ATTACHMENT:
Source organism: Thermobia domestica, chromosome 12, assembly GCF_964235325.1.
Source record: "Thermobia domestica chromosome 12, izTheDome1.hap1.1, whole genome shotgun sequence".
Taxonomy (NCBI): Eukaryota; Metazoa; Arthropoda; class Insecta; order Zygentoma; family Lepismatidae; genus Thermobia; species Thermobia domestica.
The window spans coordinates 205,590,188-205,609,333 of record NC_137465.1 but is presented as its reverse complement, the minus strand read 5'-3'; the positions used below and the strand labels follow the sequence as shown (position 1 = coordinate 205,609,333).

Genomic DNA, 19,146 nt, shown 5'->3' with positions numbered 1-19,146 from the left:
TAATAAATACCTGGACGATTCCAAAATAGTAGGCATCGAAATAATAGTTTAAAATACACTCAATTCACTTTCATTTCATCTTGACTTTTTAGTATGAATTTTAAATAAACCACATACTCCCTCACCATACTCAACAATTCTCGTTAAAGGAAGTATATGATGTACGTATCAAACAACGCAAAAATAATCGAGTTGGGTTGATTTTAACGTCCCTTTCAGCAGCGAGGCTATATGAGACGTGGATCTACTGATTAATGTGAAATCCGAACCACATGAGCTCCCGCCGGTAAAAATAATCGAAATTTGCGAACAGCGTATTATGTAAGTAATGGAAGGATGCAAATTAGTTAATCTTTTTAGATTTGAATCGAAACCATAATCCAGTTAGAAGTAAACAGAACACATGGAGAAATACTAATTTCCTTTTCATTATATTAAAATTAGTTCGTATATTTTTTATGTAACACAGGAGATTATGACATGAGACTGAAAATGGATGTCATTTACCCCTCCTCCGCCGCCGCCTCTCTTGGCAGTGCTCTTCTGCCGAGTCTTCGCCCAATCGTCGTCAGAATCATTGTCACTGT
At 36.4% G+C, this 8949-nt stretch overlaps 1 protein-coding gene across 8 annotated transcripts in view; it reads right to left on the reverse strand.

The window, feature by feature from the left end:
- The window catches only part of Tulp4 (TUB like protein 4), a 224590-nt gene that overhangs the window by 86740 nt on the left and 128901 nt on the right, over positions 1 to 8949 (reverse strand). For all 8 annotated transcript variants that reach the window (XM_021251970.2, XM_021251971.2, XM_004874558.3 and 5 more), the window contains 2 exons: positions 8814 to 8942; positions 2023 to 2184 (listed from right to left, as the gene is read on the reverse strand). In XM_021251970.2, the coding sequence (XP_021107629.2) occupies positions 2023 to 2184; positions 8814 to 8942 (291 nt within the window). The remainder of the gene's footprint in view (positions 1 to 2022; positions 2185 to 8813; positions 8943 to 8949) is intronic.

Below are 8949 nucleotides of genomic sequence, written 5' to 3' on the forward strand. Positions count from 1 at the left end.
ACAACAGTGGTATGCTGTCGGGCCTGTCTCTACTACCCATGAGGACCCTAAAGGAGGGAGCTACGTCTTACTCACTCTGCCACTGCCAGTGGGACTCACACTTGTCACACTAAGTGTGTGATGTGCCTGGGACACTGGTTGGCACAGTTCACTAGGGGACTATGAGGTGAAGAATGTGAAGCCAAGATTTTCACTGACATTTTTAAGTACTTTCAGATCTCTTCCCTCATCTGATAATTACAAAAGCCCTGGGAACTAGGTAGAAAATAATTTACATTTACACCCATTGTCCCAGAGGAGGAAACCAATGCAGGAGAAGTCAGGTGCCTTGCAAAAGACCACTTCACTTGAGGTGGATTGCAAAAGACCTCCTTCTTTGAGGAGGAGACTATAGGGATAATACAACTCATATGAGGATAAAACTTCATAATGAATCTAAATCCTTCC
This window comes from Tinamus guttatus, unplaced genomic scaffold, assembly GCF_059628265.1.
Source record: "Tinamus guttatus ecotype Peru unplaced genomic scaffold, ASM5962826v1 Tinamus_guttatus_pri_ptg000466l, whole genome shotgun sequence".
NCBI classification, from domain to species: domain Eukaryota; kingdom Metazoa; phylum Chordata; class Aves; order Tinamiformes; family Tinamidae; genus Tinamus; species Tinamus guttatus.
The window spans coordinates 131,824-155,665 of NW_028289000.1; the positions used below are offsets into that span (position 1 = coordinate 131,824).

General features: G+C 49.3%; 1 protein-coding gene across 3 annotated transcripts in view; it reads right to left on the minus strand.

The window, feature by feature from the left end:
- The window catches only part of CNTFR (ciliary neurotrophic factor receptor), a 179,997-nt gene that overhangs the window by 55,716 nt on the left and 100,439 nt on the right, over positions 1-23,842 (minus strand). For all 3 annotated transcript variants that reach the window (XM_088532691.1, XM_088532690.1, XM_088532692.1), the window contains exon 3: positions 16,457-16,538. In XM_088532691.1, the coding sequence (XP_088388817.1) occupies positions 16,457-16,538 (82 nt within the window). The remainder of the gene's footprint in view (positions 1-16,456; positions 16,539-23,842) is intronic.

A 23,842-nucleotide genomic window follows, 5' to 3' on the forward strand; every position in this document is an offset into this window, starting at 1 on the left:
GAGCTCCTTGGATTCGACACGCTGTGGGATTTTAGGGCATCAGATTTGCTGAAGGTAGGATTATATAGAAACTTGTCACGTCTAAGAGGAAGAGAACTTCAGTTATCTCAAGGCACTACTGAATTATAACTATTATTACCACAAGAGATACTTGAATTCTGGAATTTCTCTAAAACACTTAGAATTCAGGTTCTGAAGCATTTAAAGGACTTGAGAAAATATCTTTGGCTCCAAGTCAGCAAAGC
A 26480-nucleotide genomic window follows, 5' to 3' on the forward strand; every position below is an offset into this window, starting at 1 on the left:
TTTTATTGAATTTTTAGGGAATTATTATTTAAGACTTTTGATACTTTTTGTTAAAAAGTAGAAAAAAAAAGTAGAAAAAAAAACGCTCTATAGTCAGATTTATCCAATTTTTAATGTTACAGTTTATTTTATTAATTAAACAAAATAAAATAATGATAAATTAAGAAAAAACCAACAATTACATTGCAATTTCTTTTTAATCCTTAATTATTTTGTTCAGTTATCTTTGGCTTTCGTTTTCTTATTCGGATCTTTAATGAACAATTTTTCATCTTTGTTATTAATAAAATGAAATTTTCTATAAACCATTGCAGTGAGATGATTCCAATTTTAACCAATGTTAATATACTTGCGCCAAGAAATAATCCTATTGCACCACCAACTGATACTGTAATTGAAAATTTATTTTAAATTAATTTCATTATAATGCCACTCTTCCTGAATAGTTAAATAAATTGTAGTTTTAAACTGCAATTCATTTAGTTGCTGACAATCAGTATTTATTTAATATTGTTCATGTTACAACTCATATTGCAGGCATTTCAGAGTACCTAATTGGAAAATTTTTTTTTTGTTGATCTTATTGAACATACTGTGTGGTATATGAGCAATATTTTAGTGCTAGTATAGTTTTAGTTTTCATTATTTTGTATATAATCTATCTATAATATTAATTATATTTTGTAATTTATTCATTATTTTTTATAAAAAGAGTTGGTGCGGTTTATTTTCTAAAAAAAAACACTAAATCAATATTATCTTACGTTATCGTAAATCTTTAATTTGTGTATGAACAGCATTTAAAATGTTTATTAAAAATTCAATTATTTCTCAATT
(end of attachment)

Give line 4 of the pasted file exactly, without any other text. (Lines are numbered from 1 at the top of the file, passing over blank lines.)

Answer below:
The window spans coordinates 205,590,188-205,609,333 of record NC_137465.1 but is presented as its reverse complement, the minus strand read 5'-3'; the positions used below and the strand labels follow the sequence as shown (position 1 = coordinate 205,609,333).